"A theory is that they could've picked it up on a counterdrug mission where they pulled over a vessel possibly carrying drugs and they boarded the vessel and may have come in contact with somebody carrying the virus there," Esper told reporters, referring to a counterdrug mission near Central America.
The Kidd was deployed with the USS Theodore Roosevelt Carrier Strike Group in January but was later rerouted to the eastern Pacific for counternarcotics missions in US Southern Command.
Currently, the Kidd is in San Diego, California, and its crew members are being treated for the coronavirus.
"All the proper protocols are being followed to make sure that we get her back to sea as soon as possible," Esper added.
The Kidd became the second deployed Navy warship after the Roosevelt aircraft carrier to return to port after dozens of COVID-19 cases emerged among crew members. The Roosevelt is currently docked in Guam. The Navy revealed in late April that it had completed testing on all of the Roosevelt’s crew members while the ship was being disinfected.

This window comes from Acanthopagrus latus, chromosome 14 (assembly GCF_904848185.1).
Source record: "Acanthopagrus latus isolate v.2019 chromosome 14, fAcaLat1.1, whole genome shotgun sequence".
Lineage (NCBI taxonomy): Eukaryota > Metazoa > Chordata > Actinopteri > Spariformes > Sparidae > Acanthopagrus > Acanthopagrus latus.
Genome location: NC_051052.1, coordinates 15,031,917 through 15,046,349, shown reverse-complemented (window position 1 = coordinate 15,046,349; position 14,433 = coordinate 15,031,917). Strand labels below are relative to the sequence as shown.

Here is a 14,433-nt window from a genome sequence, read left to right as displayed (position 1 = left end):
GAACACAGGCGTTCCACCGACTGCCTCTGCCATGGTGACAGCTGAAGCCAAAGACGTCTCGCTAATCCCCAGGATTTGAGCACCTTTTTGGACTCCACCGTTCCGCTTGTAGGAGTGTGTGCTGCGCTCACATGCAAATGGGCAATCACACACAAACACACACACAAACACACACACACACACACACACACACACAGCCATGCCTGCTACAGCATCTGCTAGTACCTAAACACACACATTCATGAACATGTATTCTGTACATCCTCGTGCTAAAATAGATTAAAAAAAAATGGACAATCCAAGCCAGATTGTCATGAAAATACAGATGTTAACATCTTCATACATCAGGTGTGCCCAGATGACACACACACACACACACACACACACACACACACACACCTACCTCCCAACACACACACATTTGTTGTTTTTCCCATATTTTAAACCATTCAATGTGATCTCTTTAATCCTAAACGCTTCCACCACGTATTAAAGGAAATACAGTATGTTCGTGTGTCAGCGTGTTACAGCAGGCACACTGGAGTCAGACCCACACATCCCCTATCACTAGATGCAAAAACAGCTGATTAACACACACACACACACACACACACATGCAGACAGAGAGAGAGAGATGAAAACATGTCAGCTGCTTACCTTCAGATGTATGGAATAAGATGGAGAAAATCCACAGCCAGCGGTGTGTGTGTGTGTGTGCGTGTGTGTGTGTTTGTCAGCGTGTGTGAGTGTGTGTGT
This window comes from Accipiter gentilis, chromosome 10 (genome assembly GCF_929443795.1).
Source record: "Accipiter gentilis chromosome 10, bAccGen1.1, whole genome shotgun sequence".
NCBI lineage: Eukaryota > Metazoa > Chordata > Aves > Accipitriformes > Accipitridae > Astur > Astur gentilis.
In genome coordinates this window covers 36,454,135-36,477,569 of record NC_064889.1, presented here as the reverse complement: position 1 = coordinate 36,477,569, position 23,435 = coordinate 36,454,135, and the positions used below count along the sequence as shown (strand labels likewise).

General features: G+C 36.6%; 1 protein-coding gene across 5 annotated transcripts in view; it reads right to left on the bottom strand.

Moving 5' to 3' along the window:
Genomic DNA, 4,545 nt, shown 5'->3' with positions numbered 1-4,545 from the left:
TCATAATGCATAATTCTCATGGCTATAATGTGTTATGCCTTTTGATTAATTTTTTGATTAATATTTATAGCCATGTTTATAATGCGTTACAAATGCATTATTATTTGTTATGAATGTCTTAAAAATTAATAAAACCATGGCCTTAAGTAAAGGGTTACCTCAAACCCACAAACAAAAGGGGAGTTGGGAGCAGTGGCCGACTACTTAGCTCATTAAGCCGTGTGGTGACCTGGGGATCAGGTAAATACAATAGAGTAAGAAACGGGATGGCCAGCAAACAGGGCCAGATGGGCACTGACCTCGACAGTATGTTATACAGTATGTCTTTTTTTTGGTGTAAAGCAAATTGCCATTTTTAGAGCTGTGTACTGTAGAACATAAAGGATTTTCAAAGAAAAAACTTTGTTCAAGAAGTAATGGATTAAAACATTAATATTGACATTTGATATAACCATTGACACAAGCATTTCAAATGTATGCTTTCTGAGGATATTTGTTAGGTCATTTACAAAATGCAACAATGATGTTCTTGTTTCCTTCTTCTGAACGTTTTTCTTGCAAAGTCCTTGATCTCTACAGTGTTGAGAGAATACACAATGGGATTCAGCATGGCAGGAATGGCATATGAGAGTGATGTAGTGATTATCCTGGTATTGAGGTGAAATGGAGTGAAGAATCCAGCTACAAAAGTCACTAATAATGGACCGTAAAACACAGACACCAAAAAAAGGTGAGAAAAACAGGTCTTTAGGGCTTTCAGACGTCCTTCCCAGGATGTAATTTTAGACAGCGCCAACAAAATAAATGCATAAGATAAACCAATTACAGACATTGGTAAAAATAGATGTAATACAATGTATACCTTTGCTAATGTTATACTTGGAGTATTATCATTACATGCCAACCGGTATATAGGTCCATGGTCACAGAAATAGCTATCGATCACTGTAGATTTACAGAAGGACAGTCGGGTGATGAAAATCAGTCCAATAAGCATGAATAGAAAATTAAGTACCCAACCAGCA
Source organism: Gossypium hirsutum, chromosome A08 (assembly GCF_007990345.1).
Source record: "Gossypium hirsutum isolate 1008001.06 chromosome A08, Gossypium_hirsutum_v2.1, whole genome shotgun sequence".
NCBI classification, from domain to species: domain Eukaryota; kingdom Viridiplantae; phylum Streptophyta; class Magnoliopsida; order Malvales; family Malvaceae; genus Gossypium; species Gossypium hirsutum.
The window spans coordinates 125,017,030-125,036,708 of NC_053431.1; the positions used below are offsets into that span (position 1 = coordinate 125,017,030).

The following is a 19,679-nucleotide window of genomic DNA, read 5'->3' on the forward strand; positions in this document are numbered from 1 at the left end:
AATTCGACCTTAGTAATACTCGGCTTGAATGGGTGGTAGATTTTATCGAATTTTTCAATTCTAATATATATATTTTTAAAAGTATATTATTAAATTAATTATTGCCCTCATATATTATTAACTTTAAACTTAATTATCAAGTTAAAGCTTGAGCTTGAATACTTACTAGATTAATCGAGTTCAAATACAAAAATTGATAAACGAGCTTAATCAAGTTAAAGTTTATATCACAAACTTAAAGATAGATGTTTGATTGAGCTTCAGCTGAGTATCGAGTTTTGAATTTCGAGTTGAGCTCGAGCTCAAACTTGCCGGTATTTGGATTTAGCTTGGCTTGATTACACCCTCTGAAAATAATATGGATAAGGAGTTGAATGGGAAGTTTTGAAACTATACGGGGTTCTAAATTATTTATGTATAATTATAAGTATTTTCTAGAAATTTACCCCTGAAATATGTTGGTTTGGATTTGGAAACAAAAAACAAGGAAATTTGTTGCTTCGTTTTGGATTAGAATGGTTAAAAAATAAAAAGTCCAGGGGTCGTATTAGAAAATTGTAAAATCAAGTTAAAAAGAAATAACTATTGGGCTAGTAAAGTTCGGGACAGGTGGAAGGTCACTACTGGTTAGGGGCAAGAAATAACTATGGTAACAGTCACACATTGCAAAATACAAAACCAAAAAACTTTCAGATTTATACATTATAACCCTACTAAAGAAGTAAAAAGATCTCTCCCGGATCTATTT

More than 1,100 crew members out of around 4,800 on the Roosevelt tested positive for COVID-19, and at least 78 members of the Kidd’s crew of around 300 tested positive for the coronavirus. As of last Wednesday, one sailor from the Kidd’s crew had been medically evacuated for experiencing shortness of breath, while 15 others had been transferred to a ship with a medical facility.
During a Monday virtual event hosted by the Brookings Institution think tank, Esper also said that deployed Navy ships are the “safest place to be” during the pandemic.
"Of the 90-plus ships we have at sea, we only have two that have been affected. Two ships out of, I think 94. That's a pretty good record. The Navy has taken a lot of good practices. They have learned from the Teddy Roosevelt ... Before a ship deploys, it goes through multiple tests of its sailors,” Esper said.